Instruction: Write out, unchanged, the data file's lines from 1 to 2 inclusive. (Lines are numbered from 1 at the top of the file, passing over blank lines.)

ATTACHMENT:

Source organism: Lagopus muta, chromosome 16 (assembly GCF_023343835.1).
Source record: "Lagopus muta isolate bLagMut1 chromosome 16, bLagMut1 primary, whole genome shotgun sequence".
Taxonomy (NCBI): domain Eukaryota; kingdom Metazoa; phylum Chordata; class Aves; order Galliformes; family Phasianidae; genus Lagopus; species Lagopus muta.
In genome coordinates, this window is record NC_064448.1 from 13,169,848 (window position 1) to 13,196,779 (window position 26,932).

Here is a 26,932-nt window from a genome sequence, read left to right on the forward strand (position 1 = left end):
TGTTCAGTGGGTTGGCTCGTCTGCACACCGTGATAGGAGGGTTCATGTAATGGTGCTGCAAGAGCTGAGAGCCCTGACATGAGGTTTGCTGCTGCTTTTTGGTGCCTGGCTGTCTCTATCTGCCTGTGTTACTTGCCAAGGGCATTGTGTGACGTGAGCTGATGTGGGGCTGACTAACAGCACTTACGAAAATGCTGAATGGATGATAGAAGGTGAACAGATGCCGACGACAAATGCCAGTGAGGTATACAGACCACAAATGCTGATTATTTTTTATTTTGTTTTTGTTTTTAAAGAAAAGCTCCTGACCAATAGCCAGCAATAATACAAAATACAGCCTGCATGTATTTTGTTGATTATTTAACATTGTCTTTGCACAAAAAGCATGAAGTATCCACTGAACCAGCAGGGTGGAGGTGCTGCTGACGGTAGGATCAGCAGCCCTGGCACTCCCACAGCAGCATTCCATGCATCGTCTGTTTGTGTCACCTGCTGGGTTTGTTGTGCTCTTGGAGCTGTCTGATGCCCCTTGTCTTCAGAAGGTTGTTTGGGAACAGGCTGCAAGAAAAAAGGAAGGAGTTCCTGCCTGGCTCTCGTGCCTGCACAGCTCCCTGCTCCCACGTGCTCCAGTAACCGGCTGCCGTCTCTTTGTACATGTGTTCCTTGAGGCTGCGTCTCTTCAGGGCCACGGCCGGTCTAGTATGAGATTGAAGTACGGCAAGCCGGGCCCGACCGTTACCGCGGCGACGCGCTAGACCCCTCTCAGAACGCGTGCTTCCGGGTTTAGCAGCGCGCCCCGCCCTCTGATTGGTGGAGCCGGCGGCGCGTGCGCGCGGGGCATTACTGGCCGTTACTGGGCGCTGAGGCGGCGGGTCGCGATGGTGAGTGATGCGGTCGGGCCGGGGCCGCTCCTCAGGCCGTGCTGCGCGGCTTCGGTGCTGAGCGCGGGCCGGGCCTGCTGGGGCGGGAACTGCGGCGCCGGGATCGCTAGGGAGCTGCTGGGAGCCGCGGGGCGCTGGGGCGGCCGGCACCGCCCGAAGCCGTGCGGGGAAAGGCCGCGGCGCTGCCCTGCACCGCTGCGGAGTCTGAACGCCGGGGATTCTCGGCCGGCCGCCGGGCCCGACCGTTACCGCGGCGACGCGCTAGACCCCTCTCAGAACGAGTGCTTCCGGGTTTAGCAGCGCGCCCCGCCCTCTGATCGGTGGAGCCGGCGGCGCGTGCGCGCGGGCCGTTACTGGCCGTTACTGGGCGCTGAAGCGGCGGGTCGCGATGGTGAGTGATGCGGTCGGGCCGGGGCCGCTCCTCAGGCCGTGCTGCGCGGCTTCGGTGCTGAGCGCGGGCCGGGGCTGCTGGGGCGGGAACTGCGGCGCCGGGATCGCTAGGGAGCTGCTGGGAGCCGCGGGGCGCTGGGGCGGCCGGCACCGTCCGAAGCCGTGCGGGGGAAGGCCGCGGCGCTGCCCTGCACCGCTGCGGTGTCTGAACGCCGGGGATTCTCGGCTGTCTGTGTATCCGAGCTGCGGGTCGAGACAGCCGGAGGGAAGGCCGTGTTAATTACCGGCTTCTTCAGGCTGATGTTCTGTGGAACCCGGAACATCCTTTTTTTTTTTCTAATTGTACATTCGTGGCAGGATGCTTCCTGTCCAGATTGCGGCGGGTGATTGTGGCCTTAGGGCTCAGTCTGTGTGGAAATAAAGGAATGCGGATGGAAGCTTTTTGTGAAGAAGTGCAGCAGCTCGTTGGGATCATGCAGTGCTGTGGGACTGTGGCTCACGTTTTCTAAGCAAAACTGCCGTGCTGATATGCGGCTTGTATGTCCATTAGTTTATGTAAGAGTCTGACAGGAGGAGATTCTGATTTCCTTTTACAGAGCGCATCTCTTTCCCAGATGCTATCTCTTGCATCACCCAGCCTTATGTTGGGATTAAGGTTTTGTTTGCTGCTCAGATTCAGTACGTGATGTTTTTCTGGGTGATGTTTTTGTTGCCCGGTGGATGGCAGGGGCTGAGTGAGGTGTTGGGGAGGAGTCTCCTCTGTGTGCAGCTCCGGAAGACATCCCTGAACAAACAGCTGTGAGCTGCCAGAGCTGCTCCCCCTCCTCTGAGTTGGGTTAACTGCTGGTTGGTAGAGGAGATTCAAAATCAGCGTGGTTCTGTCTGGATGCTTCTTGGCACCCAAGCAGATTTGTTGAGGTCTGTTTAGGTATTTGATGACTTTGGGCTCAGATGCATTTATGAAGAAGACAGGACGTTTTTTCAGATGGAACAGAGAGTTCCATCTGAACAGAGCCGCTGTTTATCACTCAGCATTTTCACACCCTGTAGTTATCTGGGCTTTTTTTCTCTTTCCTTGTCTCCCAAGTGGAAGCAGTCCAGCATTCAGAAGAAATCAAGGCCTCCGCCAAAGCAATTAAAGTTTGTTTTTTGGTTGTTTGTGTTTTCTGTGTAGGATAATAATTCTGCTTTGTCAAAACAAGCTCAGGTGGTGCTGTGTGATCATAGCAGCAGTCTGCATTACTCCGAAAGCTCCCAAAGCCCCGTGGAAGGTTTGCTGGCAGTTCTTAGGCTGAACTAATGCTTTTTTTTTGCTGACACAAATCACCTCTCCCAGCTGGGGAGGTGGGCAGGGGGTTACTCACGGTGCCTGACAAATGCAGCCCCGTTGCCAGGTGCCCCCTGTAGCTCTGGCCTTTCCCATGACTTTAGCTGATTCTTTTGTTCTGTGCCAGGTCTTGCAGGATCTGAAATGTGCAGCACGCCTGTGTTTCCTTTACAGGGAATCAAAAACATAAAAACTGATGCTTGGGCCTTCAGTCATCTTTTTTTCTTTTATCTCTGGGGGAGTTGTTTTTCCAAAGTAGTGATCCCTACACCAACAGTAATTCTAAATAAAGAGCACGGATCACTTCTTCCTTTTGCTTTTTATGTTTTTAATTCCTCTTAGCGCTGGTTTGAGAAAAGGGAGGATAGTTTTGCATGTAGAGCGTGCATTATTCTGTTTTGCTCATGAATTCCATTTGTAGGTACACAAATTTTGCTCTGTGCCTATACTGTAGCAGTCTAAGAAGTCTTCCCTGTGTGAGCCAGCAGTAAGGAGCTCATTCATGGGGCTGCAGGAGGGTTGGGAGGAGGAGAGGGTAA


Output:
Source organism: Lagopus muta, chromosome 16 (assembly GCF_023343835.1).
Source record: "Lagopus muta isolate bLagMut1 chromosome 16, bLagMut1 primary, whole genome shotgun sequence".